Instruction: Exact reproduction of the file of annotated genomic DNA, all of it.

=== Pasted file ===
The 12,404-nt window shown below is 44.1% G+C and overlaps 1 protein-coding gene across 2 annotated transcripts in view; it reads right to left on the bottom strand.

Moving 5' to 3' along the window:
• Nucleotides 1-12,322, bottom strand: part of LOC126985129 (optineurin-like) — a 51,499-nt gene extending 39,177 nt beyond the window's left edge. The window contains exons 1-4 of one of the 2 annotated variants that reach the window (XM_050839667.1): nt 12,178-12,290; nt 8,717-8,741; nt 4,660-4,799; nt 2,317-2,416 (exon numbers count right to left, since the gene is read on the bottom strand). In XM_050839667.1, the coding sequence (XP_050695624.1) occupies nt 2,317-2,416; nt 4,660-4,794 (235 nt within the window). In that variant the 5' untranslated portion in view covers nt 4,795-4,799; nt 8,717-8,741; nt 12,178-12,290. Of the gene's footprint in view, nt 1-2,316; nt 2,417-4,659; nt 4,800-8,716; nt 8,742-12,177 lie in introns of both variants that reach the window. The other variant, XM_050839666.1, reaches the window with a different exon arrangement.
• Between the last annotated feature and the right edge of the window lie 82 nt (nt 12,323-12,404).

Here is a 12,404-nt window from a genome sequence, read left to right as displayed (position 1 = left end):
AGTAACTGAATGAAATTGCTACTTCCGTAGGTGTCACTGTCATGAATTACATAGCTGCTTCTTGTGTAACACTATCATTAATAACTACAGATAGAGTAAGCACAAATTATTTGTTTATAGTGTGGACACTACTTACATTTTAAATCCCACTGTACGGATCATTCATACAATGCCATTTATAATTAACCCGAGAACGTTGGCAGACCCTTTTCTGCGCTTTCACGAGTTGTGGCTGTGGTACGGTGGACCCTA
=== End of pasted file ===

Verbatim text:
The 12,404-nt window shown below is 44.1% G+C and overlaps 1 protein-coding gene across 2 annotated transcripts in view; it reads right to left on the bottom strand.

Moving 5' to 3' along the window:
• Nucleotides 1-12,322, bottom strand: part of LOC126985129 (optineurin-like) — a 51,499-nt gene extending 39,177 nt beyond the window's left edge. The window contains exons 1-4 of one of the 2 annotated variants that reach the window (XM_050839667.1): nt 12,178-12,290; nt 8,717-8,741; nt 4,660-4,799; nt 2,317-2,416 (exon numbers count right to left, since the gene is read on the bottom strand). In XM_050839667.1, the coding sequence (XP_050695624.1) occupies nt 2,317-2,416; nt 4,660-4,794 (235 nt within the window). In that variant the 5' untranslated portion in view covers nt 4,795-4,799; nt 8,717-8,741; nt 12,178-12,290. Of the gene's footprint in view, nt 1-2,316; nt 2,417-4,659; nt 4,800-8,716; nt 8,742-12,177 lie in introns of both variants that reach the window. The other variant, XM_050839666.1, reaches the window with a different exon arrangement.
• Between the last annotated feature and the right edge of the window lie 82 nt (nt 12,323-12,404).

Here is a 12,404-nt window from a genome sequence, read left to right as displayed (position 1 = left end):
AGTAACTGAATGAAATTGCTACTTCCGTAGGTGTCACTGTCATGAATTACATAGCTGCTTCTTGTGTAACACTATCATTAATAACTACAGATAGAGTAAGCACAAATTATTTGTTTATAGTGTGGACACTACTTACATTTTAAATCCCACTGTACGGATCATTCATACAATGCCATTTATAATTAACCCGAGAACGTTGGCAGACCCTTTTCTGCGCTTTCACGAGTTGTGGCTGTGGTACGGTGGACCCTA